Fred Astaire delights us and the Roosevelts intrigue us.They were dismal years, the 1930s, yet we smile at them now.
We like the decade's films and fashions, the virile voice of Cagney, poignant Dust Bowl ballads, and cashmere-coated gangsters in long black cars. But our nostalgia is selective: We still scorn '30s art, wrongly, as stumbling and cautious, too political, provincial. So the rich display of art from the '30s now on exhibition at the National Collection of Fine Arts is a revelation.
That most thoughtful, least predictable of Washington's museums has marked the 50th anniversary of the start of the Depression not with one show, but with four important exhibits.
Almost all the works displayed were paid for by the government in one way or another, yet the heavy hand of Uncle Sam rests lightly on this art. These WPA cartoons, these oddly colored paintings, these muscled limestone horses, have about them something unexpected, free and touching. This is not propaganda; the art is moving, timid yet whole-hearted, grandiose yet grungy. One feels before these objects an old order dying and a new one being born.
The four shows support one another. They are "Sculpture and the Federal Triangle," "After the Crash," "Art of the Federal Recovery Programs 1933-1943," and "Prints for the People." Taken together, they trace a sort of stair. In the basement are the bargains, the inexpensive WPA prints produced for the masses. The many paintings on display seem somehow more ambitious. Above them are the statues, the eagles and urns, the pediments and heroes, that give the Federal Triangle its half-innocent, half-pompous semi-antique charm. All these works reflect something of the '30s, that doubtful and yet hope-filled devasted time.
The viewer who explores these shows feels old standards and values wither.Arts manners are seen in transition. The avant-gardists represented seem to pull back from experiment even as their foes, the academic painters, turn against high polish.
Andrew W. Mellon, the secretary of the Treasury who pushed through the completion of what astounding complex of bureaucratic buildings that stands north of the Mall, sought to make of Washington a capital as grand, as elegant and classical, as London, Paris, Rome. He both lost and won. The buildings completed in the '30s are rich with hand-carved ornament, statues and broad stairs, but the old official standards, the high beaux arts politeness that these works obey were already dying before the job was done.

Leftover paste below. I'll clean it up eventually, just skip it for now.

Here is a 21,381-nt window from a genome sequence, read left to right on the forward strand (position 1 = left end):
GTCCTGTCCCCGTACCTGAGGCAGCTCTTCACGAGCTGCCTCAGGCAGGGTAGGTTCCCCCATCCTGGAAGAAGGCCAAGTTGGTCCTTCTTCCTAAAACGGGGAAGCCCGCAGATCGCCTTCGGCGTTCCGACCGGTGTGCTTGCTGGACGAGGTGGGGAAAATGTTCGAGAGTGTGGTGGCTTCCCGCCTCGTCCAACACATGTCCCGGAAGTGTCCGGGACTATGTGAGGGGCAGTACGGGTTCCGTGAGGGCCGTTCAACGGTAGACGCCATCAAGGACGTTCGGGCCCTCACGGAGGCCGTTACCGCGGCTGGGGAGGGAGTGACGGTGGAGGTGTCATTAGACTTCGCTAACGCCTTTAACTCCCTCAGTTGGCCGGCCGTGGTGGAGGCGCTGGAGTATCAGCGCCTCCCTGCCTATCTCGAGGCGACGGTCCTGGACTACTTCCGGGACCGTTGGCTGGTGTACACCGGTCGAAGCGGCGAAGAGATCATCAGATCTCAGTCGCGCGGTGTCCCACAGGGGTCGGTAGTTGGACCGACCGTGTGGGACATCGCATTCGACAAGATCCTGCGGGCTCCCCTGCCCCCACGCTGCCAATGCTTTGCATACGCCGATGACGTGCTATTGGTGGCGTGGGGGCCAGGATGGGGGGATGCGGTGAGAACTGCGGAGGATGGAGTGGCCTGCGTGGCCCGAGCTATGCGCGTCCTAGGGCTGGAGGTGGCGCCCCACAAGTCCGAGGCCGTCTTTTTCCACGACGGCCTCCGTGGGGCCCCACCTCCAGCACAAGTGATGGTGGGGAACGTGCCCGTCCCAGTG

The printmakers and painters here are battling with modernism, struggling to place their art on some less demanding ground, and yet modernism's shadow falls across them. The architects and sculptors remain loyal to old details, yet one feels blandness winning as the decade moves on.
Throughout the displays are an affection for the rough, a distrust of the too-polished, a preference for the gutsy that will burst into the drips and stains and splashes of the abstract pictures of the New York School. Too much sophistication was thought a bad thing in the '30s.
Joshua C. Taylor, the National Collection's director, has observed that in that decade "there was little or no bravado painting with brilliant technical display; pictorial eloquence in the 1930s was considered a mark of callousness and superficiality. A carefully maintained technical stammer suggested that the artist had more to say than the brush could articulate."
Sculptors, too, here avoid the overly refined. Their heroic postmen, their mighty-muscled workers and monumental animals take on, as the '30s end, an eerie sort of smoothness as if they have been ground down by poverty and struggle, the bracing, yet eroding, spirit of the time.
There is much in '30s art that is worth dismissing, and, perhaps, forgetting. The dullest of the pictures here are not free of pap. The dullest of the buildings where bureaucrats now work, Interior, for example, are as close to Albert Speer's as they are to those of antique Greece and Rome.
Understandably, perhaps, there is something gloomy, pompous and pretentious in the art of the period, but throughout these exhibitions one feels a kind of breezy joy, a shared concern, an innocence, a sense that art can strike a light that pushes back the dark.